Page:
Just be there for her as she'll need to work through this.

My first labor sounds alot like hers, except I didn't go to the hospital so soon.

I also think that our bodies know how to birth babies, no matter how fat we are.

A little patience and allowing her to do what feels best to her could have gone a LONG way. Seems like you tried everything you thought was right, but she was the one birthing and she experiencing it. It's maybe more difficult the first time when maybe you aren't as connected or able to listen to when your body is telling you to do. Hmmm?

Maybe (this is way out there) she is a bit disconnected from her body's signals anyhow..based on her physical state?

She did labor, and that was great for her and her baby. I don't know that you could have done more. The whole point is her feeling powerful in her birth. What can a doula do, when the dr is right there threatening and undermining her confidence? Her dr was planning to section her and getting your client mentally prepared for it for months.

Agree with the last poster about the books. I'd stress that more in the future as well as helping women understand that they KNOW how to give birth already...with or without a doula.

Simply from some of the doula posts, seems some clients search out doulas so they don't have to do all the prep work and education themselves.
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Sorry, but not at all surprised.

IMNSHO all she and babe needed were more time and less stress. babies know how to be born, even OP ones. I have NO reason to nbelieve that she is a special woman that is in the 2-4% of women that need surgery to remove their baby. I don't buy into the fact that it was her body at all that failed. Some women labor for days... she could have done it with more time.

I have no idea what your relationship was/how you practice... so also have no idea what fears/obstacles/issues she had to deal with in labor, or how you helped her through it all. It is possible that things were briefly "held up" from emotional issues as well as the OP issue.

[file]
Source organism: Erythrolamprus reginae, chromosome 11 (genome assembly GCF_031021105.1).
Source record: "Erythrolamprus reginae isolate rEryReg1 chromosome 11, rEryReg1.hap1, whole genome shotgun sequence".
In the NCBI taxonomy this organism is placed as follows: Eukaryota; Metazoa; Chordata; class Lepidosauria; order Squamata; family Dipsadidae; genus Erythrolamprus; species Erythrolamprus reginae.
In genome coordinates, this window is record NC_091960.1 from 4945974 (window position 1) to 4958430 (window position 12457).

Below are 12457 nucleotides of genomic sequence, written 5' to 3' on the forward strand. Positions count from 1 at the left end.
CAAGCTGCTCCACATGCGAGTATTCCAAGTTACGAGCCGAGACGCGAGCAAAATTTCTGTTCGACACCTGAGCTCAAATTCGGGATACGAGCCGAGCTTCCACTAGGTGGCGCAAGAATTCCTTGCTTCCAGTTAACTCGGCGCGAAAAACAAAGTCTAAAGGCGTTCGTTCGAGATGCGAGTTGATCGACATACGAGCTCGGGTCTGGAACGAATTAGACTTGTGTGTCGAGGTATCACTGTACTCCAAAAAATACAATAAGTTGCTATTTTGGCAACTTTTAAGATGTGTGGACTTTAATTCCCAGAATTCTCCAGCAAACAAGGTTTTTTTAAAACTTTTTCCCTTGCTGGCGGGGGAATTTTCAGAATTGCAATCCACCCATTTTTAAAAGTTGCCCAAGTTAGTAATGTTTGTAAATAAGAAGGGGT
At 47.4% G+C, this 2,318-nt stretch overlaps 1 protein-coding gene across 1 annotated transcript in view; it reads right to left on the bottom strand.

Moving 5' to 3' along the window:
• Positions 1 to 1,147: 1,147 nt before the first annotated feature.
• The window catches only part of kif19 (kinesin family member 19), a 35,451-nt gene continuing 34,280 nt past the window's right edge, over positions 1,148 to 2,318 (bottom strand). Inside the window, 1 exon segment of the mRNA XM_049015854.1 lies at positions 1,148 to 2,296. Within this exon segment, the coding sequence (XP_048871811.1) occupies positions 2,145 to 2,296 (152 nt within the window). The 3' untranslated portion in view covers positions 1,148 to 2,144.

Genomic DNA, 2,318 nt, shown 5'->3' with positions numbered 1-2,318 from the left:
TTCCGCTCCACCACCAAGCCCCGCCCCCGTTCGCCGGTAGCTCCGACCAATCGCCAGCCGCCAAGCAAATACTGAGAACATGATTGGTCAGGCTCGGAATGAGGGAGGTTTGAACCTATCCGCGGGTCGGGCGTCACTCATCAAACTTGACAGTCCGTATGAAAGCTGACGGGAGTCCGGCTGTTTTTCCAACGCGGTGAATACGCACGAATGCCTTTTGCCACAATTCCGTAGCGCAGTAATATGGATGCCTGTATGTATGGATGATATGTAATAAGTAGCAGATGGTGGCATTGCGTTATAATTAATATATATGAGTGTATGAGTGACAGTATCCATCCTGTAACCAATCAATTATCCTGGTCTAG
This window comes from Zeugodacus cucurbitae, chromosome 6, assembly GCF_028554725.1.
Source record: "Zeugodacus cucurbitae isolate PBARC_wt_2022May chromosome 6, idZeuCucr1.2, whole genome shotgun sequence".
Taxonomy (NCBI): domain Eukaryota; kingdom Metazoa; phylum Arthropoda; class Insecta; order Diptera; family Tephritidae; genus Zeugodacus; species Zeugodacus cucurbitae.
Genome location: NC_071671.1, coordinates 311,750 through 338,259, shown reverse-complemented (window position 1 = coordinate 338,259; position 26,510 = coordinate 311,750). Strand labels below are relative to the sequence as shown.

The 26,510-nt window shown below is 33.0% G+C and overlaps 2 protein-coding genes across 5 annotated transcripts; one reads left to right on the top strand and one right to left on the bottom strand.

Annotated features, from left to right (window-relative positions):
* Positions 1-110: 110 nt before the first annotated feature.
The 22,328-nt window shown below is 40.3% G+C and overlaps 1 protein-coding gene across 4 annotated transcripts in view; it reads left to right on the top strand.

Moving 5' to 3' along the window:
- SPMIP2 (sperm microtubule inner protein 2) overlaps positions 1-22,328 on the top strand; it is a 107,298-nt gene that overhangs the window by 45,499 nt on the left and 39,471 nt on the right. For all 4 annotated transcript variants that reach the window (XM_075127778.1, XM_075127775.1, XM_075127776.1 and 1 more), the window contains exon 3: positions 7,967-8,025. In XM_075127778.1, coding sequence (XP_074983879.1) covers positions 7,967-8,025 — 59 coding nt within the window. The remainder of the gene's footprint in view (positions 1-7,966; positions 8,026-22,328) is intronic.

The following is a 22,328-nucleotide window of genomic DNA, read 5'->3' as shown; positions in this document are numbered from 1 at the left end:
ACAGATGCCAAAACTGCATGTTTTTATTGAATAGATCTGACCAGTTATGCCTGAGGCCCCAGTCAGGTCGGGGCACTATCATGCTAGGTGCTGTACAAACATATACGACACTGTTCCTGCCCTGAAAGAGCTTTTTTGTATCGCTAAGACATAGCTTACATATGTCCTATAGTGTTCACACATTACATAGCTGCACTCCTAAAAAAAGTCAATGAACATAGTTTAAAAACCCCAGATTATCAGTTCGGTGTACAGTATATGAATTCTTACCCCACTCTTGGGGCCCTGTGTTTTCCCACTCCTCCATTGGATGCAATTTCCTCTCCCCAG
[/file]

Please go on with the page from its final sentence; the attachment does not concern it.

I am glad you are there to support her as she heals. I hope you refer her to ICAN. Their online community is wonderful, and if she is not ready for it now, then she may be later.
Well, looking back now ita that she needed more time. I'm also thinking there was some impatience/expectations on her side and her dh's side (and also of course the midwife) and even me

There is only one hospital here, and one series of childbirth classes taught at the hospital. Women have it in their heads that if ctx are 5 min apart, it's time to go to the hospital and the baby will be born within 24 hours. I mean, at her house her dh said -- hopefully -- "Do you think she's at 6 or 8cm???" when the ctx were about 3-4 min apart. (My answer: NO. I think she *might* be at 3cm.)

So I think that had something to do with it. Expectant (first time) parents are taught that labor is 99% dialation and that's the way to mark progress. So there was a sense of disappointment when she was at 6cm for like 5 hours and not making progress past that.

Okay I have more to write but the barbarians are calling for me and dh is in LAS VEGAS this weekend, at a bachelor party!
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it's so hard to palpate with a mom who is large. but, if you listen to her responses on where she's feeling kicks, where she feels hiccups, etc., it can really help figure out position.

there is so much fatphobia that infiltrates not only the medical model, but also the midwifery model. like somehow these women are just time bombs with hypertension, gestational diabetes, etc., looming on the horizon. crazy.

it sounds like classic posterior labor pattern - it could have helped to not have the water broken, but then again, when labor stops like that, I'm always wondering what position baby is in. sometimes there needs to be a readjustment for baby.

cesarean surgery has more complications for large women. it's why we need to really evaluate the evidence in regards to their true risks of difficult births. most really large women I know birth fairly easy - it's the fear of their bodies that the providers have that causes problems.

{{hugs}} - I'm glad you were there for her. Surely she'll have lots of examination over the next few months/years.